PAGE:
With the re-architecting of the internals of AutoCAD anticipated for Release 12 (the OOPS project), Autodesk will be in a position to take a bold step which, if successful, may ensure the preeminence of AutoCAD for the next quarter century, greatly accelerate the pace of AutoCAD development, and establish a new paradigm for the relationship between a PC software vendor and its customers which our competitors will find difficult to emulate.
I'm talking about making the source code for AutoCAD available, and before you stop reading, let me explain the reasons for such a move as well as the means I've come up with for testing the concept without incurring any substantial risk.
Why distribute source code? Because we're greedy, and we'll make more money that way. Consider Unix. Unix source code has always been available. In the early days, when Unix was primarily used within universities, AT&T's licensing policies made source available to most users of the system. As a consequence, an entire generation of computer science students came to think of all operating systems in terms of Unix. I believe that the dominance of Unix in the workstation market today is directly traceable to that policy. Tens of thousands of people learned Unix as their first system, and learned it in depth as only access to the source can enable. They learned how to adapt Unix for other machines and applications. By thinking of all operating systems within the Unix paradigm, they demoted those other systems to second class status and made it difficult for any of them to assail the position Unix had achieved, not just in the market, but in the very minds of the decision makers.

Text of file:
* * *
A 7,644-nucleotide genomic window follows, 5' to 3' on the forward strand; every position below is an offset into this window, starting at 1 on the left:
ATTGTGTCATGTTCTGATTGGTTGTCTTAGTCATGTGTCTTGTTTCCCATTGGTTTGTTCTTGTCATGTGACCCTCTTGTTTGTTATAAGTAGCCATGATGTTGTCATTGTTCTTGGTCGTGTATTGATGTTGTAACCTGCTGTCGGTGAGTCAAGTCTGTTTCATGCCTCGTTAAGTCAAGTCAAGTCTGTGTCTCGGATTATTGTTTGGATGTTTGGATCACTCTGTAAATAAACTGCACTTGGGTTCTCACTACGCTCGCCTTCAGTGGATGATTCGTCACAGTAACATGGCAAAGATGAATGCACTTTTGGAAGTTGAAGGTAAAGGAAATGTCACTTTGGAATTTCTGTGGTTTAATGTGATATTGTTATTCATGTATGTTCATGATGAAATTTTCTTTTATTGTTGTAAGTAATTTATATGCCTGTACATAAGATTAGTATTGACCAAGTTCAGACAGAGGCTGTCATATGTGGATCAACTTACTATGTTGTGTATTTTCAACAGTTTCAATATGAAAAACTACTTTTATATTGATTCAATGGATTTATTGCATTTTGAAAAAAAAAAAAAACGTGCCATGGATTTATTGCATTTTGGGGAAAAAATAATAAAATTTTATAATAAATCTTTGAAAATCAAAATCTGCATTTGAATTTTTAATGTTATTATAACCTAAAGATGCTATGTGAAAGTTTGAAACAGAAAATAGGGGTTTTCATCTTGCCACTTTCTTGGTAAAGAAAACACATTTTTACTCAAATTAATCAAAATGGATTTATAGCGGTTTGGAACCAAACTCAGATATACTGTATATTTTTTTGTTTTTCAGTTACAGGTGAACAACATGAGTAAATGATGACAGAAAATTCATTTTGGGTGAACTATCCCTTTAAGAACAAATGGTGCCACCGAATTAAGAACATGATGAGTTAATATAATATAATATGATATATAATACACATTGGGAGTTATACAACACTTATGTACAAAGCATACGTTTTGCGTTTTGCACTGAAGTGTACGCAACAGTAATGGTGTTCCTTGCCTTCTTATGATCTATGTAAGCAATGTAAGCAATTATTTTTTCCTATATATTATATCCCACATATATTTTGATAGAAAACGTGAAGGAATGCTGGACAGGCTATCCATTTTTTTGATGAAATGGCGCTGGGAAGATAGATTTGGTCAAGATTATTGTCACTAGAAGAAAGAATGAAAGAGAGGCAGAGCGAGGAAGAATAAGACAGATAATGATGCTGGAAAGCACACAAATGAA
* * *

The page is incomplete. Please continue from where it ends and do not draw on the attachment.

We can do the same thing with CAD. Today, AutoCAD has become synonymous with CAD, but only from the perspective of the user. By making source available, the very implementation of AutoCAD will become the paradigm for how CAD systems are built. Universities will use AutoCAD to teach computer graphics software development, and a generation will come to think of graphics software in the language we've defined--AutoCAD. But that's not all.
For those fanatically dedicated users will also be doing things to their AutoCAD source code. They'll be implementing extensions, replacing antiquated algorithms with the latest concepts from current research, investigating new ideas in user interfaces, and they'll make all of these developments available to us. Why? Well, because that's part of the source license but, more importantly, because they want the recognition that comes from having a vendor adopt their work. If this seems like fantasy, please recall that most software developers at Autodesk are using workstations that run an operating system developed by AT&T, provided in source form to its customers, one of whom, the University of California at Berkeley, extended it into the operating system of choice for workstations and handed those changes back to AT&T.